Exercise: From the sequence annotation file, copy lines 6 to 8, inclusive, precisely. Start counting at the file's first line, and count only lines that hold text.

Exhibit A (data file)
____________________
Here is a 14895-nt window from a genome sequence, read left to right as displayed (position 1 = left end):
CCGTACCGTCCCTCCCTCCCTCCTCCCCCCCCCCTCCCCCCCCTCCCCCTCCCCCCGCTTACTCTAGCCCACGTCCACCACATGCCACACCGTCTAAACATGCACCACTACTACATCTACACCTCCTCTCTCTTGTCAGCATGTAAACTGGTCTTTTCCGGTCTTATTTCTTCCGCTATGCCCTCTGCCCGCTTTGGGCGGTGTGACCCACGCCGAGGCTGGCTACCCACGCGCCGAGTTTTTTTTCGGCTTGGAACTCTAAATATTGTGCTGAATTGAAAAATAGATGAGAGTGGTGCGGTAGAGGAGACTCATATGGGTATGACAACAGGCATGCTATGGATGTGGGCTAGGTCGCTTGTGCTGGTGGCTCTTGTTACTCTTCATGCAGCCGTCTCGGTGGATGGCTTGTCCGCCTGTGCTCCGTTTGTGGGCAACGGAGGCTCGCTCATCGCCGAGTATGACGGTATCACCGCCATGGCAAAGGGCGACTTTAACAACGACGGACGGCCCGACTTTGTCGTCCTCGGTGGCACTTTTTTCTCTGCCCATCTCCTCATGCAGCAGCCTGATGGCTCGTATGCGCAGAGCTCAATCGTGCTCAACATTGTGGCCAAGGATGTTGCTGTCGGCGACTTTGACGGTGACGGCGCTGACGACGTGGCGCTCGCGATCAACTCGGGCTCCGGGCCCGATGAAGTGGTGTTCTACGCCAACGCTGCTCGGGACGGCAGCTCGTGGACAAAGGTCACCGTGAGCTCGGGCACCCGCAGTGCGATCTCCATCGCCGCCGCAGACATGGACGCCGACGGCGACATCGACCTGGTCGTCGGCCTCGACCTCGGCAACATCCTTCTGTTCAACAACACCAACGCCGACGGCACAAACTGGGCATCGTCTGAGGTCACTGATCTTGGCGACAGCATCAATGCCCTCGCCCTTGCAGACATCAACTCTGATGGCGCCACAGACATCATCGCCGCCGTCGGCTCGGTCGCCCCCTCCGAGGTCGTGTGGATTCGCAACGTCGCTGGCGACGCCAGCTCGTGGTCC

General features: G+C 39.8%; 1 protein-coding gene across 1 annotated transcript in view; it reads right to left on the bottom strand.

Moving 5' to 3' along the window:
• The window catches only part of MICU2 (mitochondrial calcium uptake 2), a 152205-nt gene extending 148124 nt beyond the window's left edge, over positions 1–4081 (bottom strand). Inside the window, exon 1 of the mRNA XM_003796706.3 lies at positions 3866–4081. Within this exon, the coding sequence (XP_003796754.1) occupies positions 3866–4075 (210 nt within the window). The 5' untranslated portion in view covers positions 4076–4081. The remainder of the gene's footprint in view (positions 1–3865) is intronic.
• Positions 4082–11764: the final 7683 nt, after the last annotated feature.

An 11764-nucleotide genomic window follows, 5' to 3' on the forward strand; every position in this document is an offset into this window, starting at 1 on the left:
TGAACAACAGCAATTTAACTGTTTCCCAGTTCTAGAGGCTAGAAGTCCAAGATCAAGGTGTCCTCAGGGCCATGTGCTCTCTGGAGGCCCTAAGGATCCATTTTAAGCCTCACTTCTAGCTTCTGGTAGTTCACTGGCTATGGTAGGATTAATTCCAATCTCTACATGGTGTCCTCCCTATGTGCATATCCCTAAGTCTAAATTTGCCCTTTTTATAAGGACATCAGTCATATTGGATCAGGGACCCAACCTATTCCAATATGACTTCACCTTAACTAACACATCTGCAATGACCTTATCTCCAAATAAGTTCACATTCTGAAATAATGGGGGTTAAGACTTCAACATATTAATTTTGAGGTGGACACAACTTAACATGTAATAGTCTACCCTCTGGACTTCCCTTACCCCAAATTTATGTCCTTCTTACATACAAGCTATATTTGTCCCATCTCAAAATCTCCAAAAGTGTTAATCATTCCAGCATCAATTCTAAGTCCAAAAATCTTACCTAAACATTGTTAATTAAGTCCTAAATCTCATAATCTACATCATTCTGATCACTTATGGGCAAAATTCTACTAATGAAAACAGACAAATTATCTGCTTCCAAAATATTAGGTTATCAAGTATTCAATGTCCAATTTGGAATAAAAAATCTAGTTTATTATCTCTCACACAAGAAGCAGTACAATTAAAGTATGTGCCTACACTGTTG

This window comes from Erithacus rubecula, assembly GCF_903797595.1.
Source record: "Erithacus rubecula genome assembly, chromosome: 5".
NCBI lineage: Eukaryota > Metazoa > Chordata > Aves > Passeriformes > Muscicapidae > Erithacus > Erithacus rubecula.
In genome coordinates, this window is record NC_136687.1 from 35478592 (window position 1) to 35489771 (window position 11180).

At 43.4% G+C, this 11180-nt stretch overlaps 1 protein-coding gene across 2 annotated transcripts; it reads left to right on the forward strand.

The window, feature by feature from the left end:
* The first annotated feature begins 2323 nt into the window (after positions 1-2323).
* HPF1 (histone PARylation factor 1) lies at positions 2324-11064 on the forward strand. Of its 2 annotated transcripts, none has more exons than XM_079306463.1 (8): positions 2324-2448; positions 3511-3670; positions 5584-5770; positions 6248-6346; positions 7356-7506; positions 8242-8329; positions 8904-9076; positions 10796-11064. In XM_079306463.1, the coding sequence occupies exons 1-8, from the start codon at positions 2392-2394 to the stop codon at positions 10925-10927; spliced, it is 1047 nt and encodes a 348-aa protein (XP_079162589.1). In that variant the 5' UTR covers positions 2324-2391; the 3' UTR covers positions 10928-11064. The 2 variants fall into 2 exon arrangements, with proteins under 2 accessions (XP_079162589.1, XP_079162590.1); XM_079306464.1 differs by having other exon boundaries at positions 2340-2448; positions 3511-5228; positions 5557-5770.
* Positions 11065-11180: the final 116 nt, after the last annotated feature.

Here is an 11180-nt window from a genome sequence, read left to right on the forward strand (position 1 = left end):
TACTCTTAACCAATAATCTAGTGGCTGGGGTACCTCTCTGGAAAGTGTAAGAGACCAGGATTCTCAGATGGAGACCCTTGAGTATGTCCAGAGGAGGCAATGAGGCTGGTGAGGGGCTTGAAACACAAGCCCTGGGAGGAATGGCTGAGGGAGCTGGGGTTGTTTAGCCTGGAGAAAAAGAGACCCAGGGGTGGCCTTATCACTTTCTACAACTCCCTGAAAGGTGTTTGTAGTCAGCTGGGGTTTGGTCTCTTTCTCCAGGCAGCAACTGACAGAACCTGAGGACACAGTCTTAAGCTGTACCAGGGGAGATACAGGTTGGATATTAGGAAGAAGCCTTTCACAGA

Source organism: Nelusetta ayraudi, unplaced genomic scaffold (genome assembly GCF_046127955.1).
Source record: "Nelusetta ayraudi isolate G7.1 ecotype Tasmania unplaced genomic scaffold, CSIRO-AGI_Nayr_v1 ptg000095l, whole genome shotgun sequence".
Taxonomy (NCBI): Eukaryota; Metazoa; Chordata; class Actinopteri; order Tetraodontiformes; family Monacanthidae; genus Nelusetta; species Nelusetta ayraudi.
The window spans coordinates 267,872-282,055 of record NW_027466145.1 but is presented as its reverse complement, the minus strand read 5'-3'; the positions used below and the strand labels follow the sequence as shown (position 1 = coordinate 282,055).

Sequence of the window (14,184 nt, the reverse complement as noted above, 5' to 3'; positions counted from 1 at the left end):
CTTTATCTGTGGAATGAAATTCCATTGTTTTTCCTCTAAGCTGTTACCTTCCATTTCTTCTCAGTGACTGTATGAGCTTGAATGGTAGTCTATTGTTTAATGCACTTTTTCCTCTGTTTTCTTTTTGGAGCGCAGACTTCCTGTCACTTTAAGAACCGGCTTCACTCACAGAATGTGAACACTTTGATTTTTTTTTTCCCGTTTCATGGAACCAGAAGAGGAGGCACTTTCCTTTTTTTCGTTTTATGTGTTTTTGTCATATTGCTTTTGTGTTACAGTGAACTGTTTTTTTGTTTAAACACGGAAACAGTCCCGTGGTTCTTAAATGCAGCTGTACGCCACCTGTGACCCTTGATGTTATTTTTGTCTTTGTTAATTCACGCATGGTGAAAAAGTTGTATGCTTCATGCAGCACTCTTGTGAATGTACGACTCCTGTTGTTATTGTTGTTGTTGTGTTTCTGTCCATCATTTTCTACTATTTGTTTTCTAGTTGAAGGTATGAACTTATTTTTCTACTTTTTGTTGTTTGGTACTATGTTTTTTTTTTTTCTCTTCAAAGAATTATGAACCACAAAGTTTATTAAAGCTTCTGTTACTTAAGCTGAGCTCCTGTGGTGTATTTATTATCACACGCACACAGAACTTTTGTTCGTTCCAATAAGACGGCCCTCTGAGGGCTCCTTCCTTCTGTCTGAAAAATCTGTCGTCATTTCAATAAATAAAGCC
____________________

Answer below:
• Positions 4082–11764: the final 7683 nt, after the last annotated feature.

An 11764-nucleotide genomic window follows, 5' to 3' on the forward strand; every position in this document is an offset into this window, starting at 1 on the left:
TGAACAACAGCAATTTAACTGTTTCCCAGTTCTAGAGGCTAGAAGTCCAAGATCAAGGTGTCCTCAGGGCCATGTGCTCTCTGGAGGCCCTAAGGATCCATTTTAAGCCTCACTTCTAGCTTCTGGTAGTTCACTGGCTATGGTAGGATTAATTCCAATCTCTACATGGTGTCCTCCCTATGTGCATATCCCTAAGTCTAAATTTGCCCTTTTTATAAGGACATCAGTCATATTGGATCAGGGACCCAACCTATTCCAATATGACTTCACCTTAACTAACACATCTGCAATGACCTTATCTCCAAATAAGTTCACATTCTGAAATAATGGGGGTTAAGACTTCAACATATTAATTTTGAGGTGGACACAACTTAACATGTAATAGTCTACCCTCTGGACTTCCCTTACCCCAAATTTATGTCCTTCTTACATACAAGCTATATTTGTCCCATCTCAAAATCTCCAAAAGTGTTAATCATTCCAGCATCAATTCTAAGTCCAAAAATCTTACCTAAACATTGTTAATTAAGTCCTAAATCTCATAATCTACATCATTCTGATCACTTATGGGCAAAATTCTACTAATGAAAACAGACAAATTATCTGCTTCCAAAATATTAGGTTATCAAGTATTCAATGTCCAATTTGGAATAAAAAATCTAGTTTATTATCTCTCACACAAGAAGCAGTACAATTAAAGTATGTGCCTACACTGTTG